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When local lawyer-turned-businessman Shawn Askinosie finally worked through the grief of losing his dad as a child years after the fact, a non-profit organization to help children who have lost someone close to them was born.
Askinosie talked through his grief as an adult with Dr. Karen Scott, who worked as a bereavement counselor in the Springfield Schools. When she had an idea for a place where grieving children could get help but didn’t know how to make that idea a reality, Askinosie stepped forward.
Lost and Found Grief Center began offering free group sessions for children who have lost a sibling, parent or primary caregiver at the start of 2001 on the top floor of Askinosie’s law office at the corner of National and Walnut.
When it outgrew that space, the organization moved to an old house at Pythian and Cedarbrook. Seven years later it’s out of room again as the need continues to grow.
According to Dr. Scott, now the executive director of Lost and Found, the 2000 census said that one in 20 children under the age of 18 will experience the death of a parent…
"And at that time when we figured that for our service area, which at that time was 15 counties, that was over 10,000 children. That doesn't count the death of a sibling, and we not know that those numbers are much higher than they were in 2000 so the need is tremendous," she said.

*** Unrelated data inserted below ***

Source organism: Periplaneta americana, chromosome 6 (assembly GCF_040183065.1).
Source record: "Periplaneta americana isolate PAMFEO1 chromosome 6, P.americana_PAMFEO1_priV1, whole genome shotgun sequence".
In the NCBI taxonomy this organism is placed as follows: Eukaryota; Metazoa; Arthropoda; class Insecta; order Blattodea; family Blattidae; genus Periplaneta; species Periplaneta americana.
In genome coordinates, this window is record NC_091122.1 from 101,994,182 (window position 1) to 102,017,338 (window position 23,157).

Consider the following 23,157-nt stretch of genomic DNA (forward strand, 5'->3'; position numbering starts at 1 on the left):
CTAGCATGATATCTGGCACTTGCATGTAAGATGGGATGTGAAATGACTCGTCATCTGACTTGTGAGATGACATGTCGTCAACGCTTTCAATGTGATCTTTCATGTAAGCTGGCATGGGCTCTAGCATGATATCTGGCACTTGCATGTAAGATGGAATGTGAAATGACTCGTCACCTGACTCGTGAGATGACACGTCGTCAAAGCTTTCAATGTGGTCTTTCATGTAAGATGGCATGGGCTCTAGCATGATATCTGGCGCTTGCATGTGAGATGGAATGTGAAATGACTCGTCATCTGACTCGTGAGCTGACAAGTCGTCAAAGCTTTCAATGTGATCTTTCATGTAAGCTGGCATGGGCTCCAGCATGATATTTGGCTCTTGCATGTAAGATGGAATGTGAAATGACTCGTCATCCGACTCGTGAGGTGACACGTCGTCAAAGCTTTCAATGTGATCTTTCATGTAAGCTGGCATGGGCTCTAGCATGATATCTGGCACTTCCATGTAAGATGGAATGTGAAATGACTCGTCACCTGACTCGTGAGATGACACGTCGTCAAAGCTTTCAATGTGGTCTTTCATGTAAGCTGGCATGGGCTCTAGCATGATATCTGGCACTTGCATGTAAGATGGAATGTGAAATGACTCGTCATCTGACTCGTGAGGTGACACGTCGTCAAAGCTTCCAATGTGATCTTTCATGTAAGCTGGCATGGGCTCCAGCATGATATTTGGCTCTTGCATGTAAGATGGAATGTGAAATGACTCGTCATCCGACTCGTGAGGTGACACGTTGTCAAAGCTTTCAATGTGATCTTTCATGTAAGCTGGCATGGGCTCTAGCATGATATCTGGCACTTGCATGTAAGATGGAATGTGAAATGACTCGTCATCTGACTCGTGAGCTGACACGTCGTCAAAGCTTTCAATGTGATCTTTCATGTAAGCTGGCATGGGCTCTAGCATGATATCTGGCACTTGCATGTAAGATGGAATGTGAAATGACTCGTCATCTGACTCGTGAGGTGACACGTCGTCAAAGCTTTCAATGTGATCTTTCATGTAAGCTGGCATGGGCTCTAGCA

The Center currently serves about 255 children and adults who come for grief support two times a month. Sessions are offered twice weekly.
Nanette Thomas is program and resource coordinator at Lost and Found. She works with families who come seeking help. She says the goal is to provide kids with healthy coping mechanisms and teach them to work through the very complicated feelings and emotions they might have…
"that maybe they can't share with their parents or their siblings but they can share in a group full of other kids who understand what's going on," she said.
According to Scott, one of the things Lost and Found does is normalize the intense emotions grieving children are feeling. She says grief is very overwhelming and in general our society isn’t very open about it…
"and so often they will come thinking, 'I'm not doing very well with this.' Then when they get in a group with other kids their age and find out they can't sleep, they're afraid to sleep with the lights off, they worry about 'what if something happens to the other parent?' that inability to concentrate. As soon as they hear, 'oh my gosh. All these other kids have that, too,' it normalizes it," she said.
She says kids then have the chance to talk about their feelings and learn how to incorporate the loss into their life so they can move forward in a healthy way with hope for the future.
According to Nanette Thomas, being understood as a child and being with other kids who have gone through similar experiences are so important…